Sometimes Bad Things Happen to Good People
Monday night’s game against the Atlanta Braves was ugly for myriad reasons; the bullpen responsible for nearly all of them. To recap, it was a fairly close game after seven innings. Starter Roberto Hernandez yielded only two runs to the Braves, on a two-run home run by Evan Gattis. Mario Hollands pitched a scoreless seventh inning. The Phillies managed just one run off of Braves starter Ervin Santana, which came on a second-inning solo home run by Ryan Howard. Once it got to the eighth inning, things got out of hand.
Reliever B.J. Rosenberg took the mound and the Braves brought the lumber. Evan Gattis, Dan Uggla, and Andrelton Simmons hit back-to-back-to-back solo home runs in rapid-fire succession, putting the game seemingly out of reach at 5-1. Luis Garcia relieved Rosenberg and was able to escape the eighth with no further damage. Entering the bottom of the eighth, the Phillies’ win probability sat at a meager four percent.
Just as the Braves’ bats woke up, so too did the Phillies’. Luis Avilan relieved Anthony Varvaro and was immediately put to the test by the top of the Phillies’ lineup. Tony Gwynn, Jr. walked, and Jimmy Rollins and Chase Utley both singled to load the bases. Ryan Howard struck out (hey, it was against a lefty!), but Marlon Byrd picked him up with a two-run single to right field. Domonic Brown put the cherry on top of the inning with a go-ahead three-run home run to make it 6-5 in favor of the Phillies. Their win probability stood at 84 percent at the conclusion of the bottom of the eighth.
Closer Jonathan Papelbon had pitched in three consecutive games, so manager Ryne Sandberg opted to have the normally-reliable Jake Diekman close out the ninth, but it was not to be. Diekman could not hit the strike zone whatsoever. The lefty walked B.J. Upton to lead off the top of the ninth, then fell behind Freddie Freeman before he tapped a grounder to Utley at second base, who flipped to second base to get the lead runner, but he was a hair too late. Diekman walked Justin Upton to load the bases. With his back against the wall, Diekman fired some 97-98 MPH fastballs by Evan Gattis and retired him on strikes for the first out, revealing light at the end of the tunnel. But it was not to be, as Uggla joined Gattis in the two-homer party, crushing a grand slam to left field to give the Braves a 9-6 lead. At the conclusion of the top of the ninth, the Phillies were back down to four percent win probability. This time it stuck. David Carpenter closed out the bottom of the ninth with Craig Kimbrel resting with a sore shoulder.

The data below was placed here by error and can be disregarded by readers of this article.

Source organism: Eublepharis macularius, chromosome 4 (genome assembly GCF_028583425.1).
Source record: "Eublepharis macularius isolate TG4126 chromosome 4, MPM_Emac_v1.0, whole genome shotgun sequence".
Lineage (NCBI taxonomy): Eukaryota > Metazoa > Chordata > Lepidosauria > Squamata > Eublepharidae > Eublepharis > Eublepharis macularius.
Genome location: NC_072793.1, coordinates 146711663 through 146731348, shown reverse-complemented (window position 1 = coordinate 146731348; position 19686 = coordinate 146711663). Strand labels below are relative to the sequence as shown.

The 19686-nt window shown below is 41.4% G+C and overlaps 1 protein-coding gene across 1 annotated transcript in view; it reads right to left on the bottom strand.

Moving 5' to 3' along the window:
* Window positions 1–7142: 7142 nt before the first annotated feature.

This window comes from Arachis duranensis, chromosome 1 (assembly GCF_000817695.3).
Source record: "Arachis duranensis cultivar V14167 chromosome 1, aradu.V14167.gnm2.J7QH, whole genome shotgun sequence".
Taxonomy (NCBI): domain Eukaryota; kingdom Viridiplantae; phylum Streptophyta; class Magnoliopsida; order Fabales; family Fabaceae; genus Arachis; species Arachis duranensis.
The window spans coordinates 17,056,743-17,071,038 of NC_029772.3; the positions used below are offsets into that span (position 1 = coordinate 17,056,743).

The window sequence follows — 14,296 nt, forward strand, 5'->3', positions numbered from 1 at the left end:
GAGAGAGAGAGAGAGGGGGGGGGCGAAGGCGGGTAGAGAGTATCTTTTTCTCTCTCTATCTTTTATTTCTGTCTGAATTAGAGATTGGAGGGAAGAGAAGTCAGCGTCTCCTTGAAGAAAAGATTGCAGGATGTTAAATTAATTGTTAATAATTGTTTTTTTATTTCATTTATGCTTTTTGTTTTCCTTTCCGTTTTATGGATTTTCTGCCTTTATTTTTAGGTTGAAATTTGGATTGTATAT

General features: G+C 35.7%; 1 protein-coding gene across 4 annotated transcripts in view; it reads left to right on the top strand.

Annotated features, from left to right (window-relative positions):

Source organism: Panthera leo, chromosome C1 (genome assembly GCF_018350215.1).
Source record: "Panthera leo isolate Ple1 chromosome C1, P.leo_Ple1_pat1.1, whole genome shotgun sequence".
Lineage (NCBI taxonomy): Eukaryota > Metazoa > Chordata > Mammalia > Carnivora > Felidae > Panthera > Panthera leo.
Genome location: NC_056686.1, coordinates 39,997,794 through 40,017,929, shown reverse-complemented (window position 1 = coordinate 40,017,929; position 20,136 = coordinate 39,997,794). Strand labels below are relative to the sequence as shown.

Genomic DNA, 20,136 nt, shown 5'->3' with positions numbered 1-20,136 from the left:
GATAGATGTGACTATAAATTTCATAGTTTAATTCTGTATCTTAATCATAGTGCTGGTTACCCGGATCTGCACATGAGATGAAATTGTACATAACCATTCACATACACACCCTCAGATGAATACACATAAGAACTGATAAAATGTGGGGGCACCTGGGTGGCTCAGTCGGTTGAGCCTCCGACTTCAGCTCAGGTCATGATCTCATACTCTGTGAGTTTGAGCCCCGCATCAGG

Now that the recap is over and we have context, time to get into the meat of the matter:
Sometimes bad things happen to good people. The Phillies’ bullpen has not had a good, or even adequate, start to the season and last night’s performance didn’t help. They entered the game with a 4.35 ERA collectively and exited at 5.53. Among all 30 Major League bullpens, they have the 23rd-best strikeout rate at 20 percent and tie for the 13th-worst walk rate, just below 11 percent. They have allowed the second-most home runs with seven, just behind the Angels’ eight. Hitters have been smoking line drives on a regular basis, as the Phillies have allowed them at the tenth-highest rate at 22 percent. And despite that, the Phillies’ bullpen has actually been somewhat lucky with a .252 BABIP — we would expect it to be well north of .300.
By just watching Phillies relievers pitch, you’d get the sense they haven’t been pitching well. That is supported by the stats, both descriptive and predictive.
You know what’s coming next: a spiel about small sample sizes. I don’t need to tell you that a Phillies reliever has yet to cross the eight-inning threshold, which is the equivalent of one good start or two mediocre starts, and that you’d never rush to judgement about a starter after one or two starts. I don’t need to tell you that there’s 149 games left and that the bullpen we see now may not be the bullpen we see later.
What I will say is this: sometimes bad things happen to good people. Few have any confidence left in Papelbon. If fans were given the choice between Papelbon and Diekman prior to the ninth inning last night, Diekman would have won in a landslide. The choice to use Diekman against a slew of right-handed hitters was, perhaps, a bit questionable — I don’t have a huge issue with it given the context of Papelbon’s workload — but the Phillies had already burned B.J. Rosenberg and Luis Garcia. The only other right-hander left in the bullpen was Jeff Manship. It was Diekman’s game and, unfortunately, the 28 pitches he threw were not of the usual quality. It happens. And the Braves deserve credit for being patient and forcing him to have to make pitches in tight spots.
Monday night’s loss is a tough pill to swallow, especially considering how far they had to come back only to fall right back down again. The only way to learn is by making mistakes. Brad Lidge, after all, turned in his perfect season not too far removed from serving up that gut-punching home run to Albert Pujols in the NLCS.